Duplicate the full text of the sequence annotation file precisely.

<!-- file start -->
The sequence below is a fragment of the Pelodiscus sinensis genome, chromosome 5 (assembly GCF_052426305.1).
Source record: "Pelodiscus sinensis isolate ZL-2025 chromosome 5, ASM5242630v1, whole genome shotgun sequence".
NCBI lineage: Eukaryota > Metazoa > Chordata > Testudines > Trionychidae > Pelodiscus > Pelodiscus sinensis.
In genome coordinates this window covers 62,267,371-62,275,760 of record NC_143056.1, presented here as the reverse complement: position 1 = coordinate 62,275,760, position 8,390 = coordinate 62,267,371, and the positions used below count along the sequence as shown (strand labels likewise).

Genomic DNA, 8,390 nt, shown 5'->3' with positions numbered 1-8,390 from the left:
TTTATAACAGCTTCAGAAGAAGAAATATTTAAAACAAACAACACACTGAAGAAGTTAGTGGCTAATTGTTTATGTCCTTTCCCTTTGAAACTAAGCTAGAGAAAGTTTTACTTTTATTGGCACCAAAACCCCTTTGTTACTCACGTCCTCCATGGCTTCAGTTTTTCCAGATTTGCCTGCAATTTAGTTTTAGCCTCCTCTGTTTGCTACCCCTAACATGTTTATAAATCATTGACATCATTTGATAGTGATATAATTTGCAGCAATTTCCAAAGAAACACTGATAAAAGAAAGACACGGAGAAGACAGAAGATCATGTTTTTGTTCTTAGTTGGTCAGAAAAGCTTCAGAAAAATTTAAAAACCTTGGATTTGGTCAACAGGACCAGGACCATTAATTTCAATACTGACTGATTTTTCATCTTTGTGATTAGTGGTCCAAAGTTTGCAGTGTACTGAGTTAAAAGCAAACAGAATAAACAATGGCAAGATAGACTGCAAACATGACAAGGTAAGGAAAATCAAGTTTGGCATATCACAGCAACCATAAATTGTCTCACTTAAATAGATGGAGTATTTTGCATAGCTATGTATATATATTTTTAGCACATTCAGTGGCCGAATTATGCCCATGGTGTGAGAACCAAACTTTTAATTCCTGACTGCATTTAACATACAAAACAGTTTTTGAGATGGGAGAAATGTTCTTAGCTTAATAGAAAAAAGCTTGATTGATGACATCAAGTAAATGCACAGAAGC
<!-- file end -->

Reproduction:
The sequence below is a fragment of the Pelodiscus sinensis genome, chromosome 5 (assembly GCF_052426305.1).
Source record: "Pelodiscus sinensis isolate ZL-2025 chromosome 5, ASM5242630v1, whole genome shotgun sequence".
NCBI lineage: Eukaryota > Metazoa > Chordata > Testudines > Trionychidae > Pelodiscus > Pelodiscus sinensis.
In genome coordinates this window covers 62,267,371-62,275,760 of record NC_143056.1, presented here as the reverse complement: position 1 = coordinate 62,275,760, position 8,390 = coordinate 62,267,371, and the positions used below count along the sequence as shown (strand labels likewise).

Genomic DNA, 8,390 nt, shown 5'->3' with positions numbered 1-8,390 from the left:
TTTATAACAGCTTCAGAAGAAGAAATATTTAAAACAAACAACACACTGAAGAAGTTAGTGGCTAATTGTTTATGTCCTTTCCCTTTGAAACTAAGCTAGAGAAAGTTTTACTTTTATTGGCACCAAAACCCCTTTGTTACTCACGTCCTCCATGGCTTCAGTTTTTCCAGATTTGCCTGCAATTTAGTTTTAGCCTCCTCTGTTTGCTACCCCTAACATGTTTATAAATCATTGACATCATTTGATAGTGATATAATTTGCAGCAATTTCCAAAGAAACACTGATAAAAGAAAGACACGGAGAAGACAGAAGATCATGTTTTTGTTCTTAGTTGGTCAGAAAAGCTTCAGAAAAATTTAAAAACCTTGGATTTGGTCAACAGGACCAGGACCATTAATTTCAATACTGACTGATTTTTCATCTTTGTGATTAGTGGTCCAAAGTTTGCAGTGTACTGAGTTAAAAGCAAACAGAATAAACAATGGCAAGATAGACTGCAAACATGACAAGGTAAGGAAAATCAAGTTTGGCATATCACAGCAACCATAAATTGTCTCACTTAAATAGATGGAGTATTTTGCATAGCTATGTATATATATTTTTAGCACATTCAGTGGCCGAATTATGCCCATGGTGTGAGAACCAAACTTTTAATTCCTGACTGCATTTAACATACAAAACAGTTTTTGAGATGGGAGAAATGTTCTTAGCTTAATAGAAAAAAGCTTGATTGATGACATCAAGTAAATGCACAGAAGC